▶ Special features: Do you need any particular functions for presenting the content or for providing navigation within the documents? Can you implement these functions with the chosen tool? Can you make generated online help systems context sensitive?
▶ Quantity: Can the tool manage and process the quantity of content that you are going to produce efficiently and reliably?
▶ Variants: How many variants of your documentation will you need to create in the foreseeable future? How much content will these variants share and how small or big will the differences between the variants be? Does the tool provide good single source publishing capabilities for this particular scenario? (Note that the tools have some major differences here that aren’t always obvious!)
▶ Frequency of changes: How often will you need to update your documents? How much work does it take to generate a new version of all documents? How much of the layout and publishing process can be automated? Can you integrate the production of the documents into the build process of your software?
▶ Languages: Does the tool support all languages in which you need to publish your documents? If applicable, does it also support Asian languages and languages that are written from right to left? Can texts be exported for translations so that translators don’t need to work in the authoring tool? Can translators use a translation memory system so that when updating an existing translation they only need to translate the changes but not everything all over again?
▶ Authors: Do the authors who need to use the tool feel comfortable with it? Or might they be reluctant using it? Is the tool simple enough to use even for persons who only contribute to the documentation occasionally? Can several persons work on the same documentation at the same time?
▶ Processes: Does the tool integrate with your internal development processes? Does the tool support documentation reviews? Does the tool provide version control? Do the operating system and the architecture of the tool comply with your organization’s requirements?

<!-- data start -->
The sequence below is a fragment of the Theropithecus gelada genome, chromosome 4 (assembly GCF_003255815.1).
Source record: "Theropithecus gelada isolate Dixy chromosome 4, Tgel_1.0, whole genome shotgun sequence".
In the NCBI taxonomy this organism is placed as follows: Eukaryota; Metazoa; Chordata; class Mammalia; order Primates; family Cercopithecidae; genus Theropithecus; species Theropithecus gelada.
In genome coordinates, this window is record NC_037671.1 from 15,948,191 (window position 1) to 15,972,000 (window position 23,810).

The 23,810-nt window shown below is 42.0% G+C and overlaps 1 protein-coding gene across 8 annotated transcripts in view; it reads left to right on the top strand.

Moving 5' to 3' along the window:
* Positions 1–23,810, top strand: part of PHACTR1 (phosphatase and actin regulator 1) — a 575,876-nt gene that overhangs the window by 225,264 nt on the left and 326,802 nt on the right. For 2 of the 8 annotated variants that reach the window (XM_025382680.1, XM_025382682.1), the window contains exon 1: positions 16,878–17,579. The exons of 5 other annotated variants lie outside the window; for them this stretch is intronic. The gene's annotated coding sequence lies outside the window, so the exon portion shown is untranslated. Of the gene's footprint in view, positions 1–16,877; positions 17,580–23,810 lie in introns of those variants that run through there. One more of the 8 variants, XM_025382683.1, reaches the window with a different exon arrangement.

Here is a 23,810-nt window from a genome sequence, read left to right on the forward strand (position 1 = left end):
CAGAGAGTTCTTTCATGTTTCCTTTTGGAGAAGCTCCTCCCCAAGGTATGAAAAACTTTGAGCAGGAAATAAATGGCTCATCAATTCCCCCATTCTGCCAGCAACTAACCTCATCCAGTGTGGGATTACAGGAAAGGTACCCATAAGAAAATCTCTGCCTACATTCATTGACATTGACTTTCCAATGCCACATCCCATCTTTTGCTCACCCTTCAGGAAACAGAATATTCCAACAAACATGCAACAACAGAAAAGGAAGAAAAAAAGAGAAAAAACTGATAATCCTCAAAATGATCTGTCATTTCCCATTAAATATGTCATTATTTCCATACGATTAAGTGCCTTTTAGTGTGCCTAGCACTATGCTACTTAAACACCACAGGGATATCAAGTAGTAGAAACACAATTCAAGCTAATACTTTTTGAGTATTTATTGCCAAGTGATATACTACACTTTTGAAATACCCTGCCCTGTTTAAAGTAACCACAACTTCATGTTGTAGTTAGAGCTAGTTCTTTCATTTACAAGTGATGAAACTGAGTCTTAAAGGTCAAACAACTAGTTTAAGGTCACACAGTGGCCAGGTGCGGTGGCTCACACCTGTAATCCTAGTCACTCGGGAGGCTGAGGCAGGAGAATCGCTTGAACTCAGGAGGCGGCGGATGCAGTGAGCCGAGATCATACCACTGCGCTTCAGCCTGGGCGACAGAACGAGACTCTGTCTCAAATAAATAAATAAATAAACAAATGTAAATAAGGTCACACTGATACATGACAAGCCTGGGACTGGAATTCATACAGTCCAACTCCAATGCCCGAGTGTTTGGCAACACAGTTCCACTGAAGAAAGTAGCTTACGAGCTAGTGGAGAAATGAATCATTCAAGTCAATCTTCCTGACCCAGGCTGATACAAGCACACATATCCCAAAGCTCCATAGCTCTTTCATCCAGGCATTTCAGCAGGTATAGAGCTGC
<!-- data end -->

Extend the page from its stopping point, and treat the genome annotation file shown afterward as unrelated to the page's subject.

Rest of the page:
▶ Protection: Do you need to implement some form of access control for authors or for readers? Can you do so with the chosen tool?
▶ Legacy content: Do you need to migrate content from a prior system to the new authoring tool? Is it profitable to set up some automatic conversion? If so, how easily and how well can you implement such an automatic conversion?
In addition to the help authoring tools, there are various additional tools that can dramatically simplify and speed up your writing process:
▶ A good screen capture tool does not only take screen captures. It also lets you edit screen captures much more efficiently than you can do with some standard image processor. Examples: SnagIt, FullShot, H@rdcopy, Greenshot
▶ A macro utility can automate repetitive tasks and it can help you to enter frequently used words and phrases. Examples: AutoHotkey, AutoIt, WinAutomation, UI.Vision, PhraseExpress
▶ A good search and replace tool can automatically postprocess the output of a help authoring tool to add features that your help authoring tool itself doesn’t support. Examples: Text Workbench, TextPipe, PowerGREP, TextCrawler
▶ Style guides and dictionaries help you to write correct and consistent texts. Examples: Technical Writers’ Companion, WordWeb, Babylon
▶ In case you are going to translate your texts: A translation memory system (TMS, CAT tool) simplifies the translation process. Not only can you translate the texts very comfortably. If part of a text has already been translated before, the system even adds the existing translation automatically. Examples: SDL Trados, Transit, MadCap Lingo